Are you being pushed outside your comfort zone? Dan and Alison answer your questions with the help of Jerry Colonna, a professional coach and a former venture capitalist. They talk through what to do when you don’t feel qualified for your new role, you’re covering an absentee boss’s responsibilities, or you have been assigned to lead a team but haven’t been given formal power.
From Alison and Dan’s reading list:
The New York Times: Feel Like a Fraud? At Times, Maybe You Should by Benedict Carey — “Social psychologists have studied what they call the impostor phenomenon since at least the 1970s, when a pair of therapists at Georgia State University used the phrase to describe the internal experience of a group of high-achieving women who had a secret sense they were not as capable as others thought. Since then researchers have documented such fears in adults of all ages, as well as adolescents.”
Book: Reboot: Leadership and the Art of Growing Up by Jerry Colonna — “Take any random group of entrepreneurs, for example, and do a quick unscientific survey by asking them to raise their hands if they grew up in an environment where at least one parent had disappeared or left or was never present. Most hands will shoot up. Early promotion into adulthood is often painful and equally often a sign of an early promotion into leadership.”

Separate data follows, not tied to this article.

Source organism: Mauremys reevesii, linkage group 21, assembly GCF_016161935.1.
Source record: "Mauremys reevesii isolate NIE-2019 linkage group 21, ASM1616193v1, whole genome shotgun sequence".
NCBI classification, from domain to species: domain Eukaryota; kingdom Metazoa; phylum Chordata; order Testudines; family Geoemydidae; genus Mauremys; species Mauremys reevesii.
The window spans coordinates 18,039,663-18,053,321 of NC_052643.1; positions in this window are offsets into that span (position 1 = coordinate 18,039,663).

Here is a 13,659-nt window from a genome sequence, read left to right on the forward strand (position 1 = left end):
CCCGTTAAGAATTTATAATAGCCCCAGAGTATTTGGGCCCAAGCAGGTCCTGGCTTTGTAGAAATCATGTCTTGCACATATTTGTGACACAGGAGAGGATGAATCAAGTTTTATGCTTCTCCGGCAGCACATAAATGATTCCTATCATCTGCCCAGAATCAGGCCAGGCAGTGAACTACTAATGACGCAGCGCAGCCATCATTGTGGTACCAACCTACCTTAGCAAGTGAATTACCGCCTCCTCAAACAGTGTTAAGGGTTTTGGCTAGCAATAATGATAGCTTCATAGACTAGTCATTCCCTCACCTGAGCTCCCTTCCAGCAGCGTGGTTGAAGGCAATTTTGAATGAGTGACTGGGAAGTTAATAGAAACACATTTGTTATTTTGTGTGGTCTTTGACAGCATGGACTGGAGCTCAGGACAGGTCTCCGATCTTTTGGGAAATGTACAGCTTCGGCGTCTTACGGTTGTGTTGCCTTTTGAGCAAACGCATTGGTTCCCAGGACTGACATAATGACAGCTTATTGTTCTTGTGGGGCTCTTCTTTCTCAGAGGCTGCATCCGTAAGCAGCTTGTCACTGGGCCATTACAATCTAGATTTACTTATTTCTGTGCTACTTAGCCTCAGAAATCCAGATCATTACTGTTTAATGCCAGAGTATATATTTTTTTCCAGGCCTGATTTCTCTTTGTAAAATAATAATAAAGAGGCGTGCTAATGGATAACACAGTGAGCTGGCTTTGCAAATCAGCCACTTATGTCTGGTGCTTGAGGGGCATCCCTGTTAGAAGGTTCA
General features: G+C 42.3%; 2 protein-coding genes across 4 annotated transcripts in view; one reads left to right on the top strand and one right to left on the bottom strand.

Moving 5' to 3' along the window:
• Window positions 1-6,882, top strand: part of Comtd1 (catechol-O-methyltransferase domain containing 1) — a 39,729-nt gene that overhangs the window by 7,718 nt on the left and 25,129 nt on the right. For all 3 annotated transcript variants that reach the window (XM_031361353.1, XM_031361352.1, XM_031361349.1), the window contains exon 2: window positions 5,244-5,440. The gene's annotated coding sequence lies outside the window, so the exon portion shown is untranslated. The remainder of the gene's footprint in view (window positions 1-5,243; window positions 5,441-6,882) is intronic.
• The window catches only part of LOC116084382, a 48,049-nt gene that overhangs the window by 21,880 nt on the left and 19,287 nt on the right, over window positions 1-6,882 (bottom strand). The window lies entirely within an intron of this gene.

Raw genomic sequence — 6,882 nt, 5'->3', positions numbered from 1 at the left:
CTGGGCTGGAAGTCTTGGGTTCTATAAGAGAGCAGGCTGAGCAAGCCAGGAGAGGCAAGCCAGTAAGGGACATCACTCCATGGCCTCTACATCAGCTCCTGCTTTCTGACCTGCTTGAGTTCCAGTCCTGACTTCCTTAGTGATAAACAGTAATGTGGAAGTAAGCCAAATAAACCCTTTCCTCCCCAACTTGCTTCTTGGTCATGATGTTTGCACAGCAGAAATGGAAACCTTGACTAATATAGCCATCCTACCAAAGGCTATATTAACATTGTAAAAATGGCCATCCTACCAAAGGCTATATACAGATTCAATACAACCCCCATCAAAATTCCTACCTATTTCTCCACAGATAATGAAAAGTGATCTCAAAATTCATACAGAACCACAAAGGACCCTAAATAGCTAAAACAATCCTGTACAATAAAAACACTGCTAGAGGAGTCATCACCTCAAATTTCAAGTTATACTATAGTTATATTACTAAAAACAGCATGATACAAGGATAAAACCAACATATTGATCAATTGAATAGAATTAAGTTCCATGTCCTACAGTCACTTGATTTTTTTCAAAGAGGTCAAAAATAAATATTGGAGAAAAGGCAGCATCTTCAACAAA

HBR: Helping an Employee Overcome Their Self-Doubt by Tara Sophia Mohr — “The negative impact of that voice is tremendous. If someone on your team is hampered by a harsh inner critic, they’re likely to talk themselves out of sharing their ideas and insights. Held back by self-doubt, some of your most talented people will shy away from leading projects or teams, or put off going for the big opportunities – new clients, new business lines, innovative moves – that could help your business grow.”
HBR: Position Yourself for a Stretch Assignment by Claudio Fernández-Aráoz — “Explain very clearly why you should get the assignment. Demonstrate that you have the competence required, even if your previous experience doesn’t look too relevant. For example, a track record of effectively working across functions or units may be a relevant indicator of your ability to work in a larger global role.”
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